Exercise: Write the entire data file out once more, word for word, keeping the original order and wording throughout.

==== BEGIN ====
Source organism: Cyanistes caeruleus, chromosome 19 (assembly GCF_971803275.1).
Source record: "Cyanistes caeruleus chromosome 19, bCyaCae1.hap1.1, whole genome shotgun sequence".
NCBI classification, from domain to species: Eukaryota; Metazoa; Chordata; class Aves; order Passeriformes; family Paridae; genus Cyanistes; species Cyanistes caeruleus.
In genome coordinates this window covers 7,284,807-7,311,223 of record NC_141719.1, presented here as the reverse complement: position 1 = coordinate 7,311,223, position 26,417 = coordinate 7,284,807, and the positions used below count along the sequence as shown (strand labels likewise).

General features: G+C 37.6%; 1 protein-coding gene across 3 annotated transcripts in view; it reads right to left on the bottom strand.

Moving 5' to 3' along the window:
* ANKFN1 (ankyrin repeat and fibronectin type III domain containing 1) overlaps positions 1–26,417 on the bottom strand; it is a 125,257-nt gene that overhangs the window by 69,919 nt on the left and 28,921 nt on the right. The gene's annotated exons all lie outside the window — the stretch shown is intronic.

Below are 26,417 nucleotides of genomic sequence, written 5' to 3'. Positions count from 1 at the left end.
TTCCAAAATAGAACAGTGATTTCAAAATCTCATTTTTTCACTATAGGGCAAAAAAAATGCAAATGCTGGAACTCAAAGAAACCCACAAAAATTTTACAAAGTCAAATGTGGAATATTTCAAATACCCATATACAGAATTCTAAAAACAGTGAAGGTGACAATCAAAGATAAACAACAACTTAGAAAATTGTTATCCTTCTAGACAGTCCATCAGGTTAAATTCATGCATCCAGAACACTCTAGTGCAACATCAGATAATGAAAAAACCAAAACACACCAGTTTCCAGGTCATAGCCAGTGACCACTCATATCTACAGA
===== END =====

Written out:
Source organism: Cyanistes caeruleus, chromosome 19 (assembly GCF_971803275.1).
Source record: "Cyanistes caeruleus chromosome 19, bCyaCae1.hap1.1, whole genome shotgun sequence".
NCBI classification, from domain to species: Eukaryota; Metazoa; Chordata; class Aves; order Passeriformes; family Paridae; genus Cyanistes; species Cyanistes caeruleus.
In genome coordinates this window covers 7,284,807-7,311,223 of record NC_141719.1, presented here as the reverse complement: position 1 = coordinate 7,311,223, position 26,417 = coordinate 7,284,807, and the positions used below count along the sequence as shown (strand labels likewise).

General features: G+C 37.6%; 1 protein-coding gene across 3 annotated transcripts in view; it reads right to left on the bottom strand.

Moving 5' to 3' along the window:
* ANKFN1 (ankyrin repeat and fibronectin type III domain containing 1) overlaps positions 1–26,417 on the bottom strand; it is a 125,257-nt gene that overhangs the window by 69,919 nt on the left and 28,921 nt on the right. The gene's annotated exons all lie outside the window — the stretch shown is intronic.

Below are 26,417 nucleotides of genomic sequence, written 5' to 3'. Positions count from 1 at the left end.
TTCCAAAATAGAACAGTGATTTCAAAATCTCATTTTTTCACTATAGGGCAAAAAAAATGCAAATGCTGGAACTCAAAGAAACCCACAAAAATTTTACAAAGTCAAATGTGGAATATTTCAAATACCCATATACAGAATTCTAAAAACAGTGAAGGTGACAATCAAAGATAAACAACAACTTAGAAAATTGTTATCCTTCTAGACAGTCCATCAGGTTAAATTCATGCATCCAGAACACTCTAGTGCAACATCAGATAATGAAAAAACCAAAACACACCAGTTTCCAGGTCATAGCCAGTGACCACTCATATCTACAGA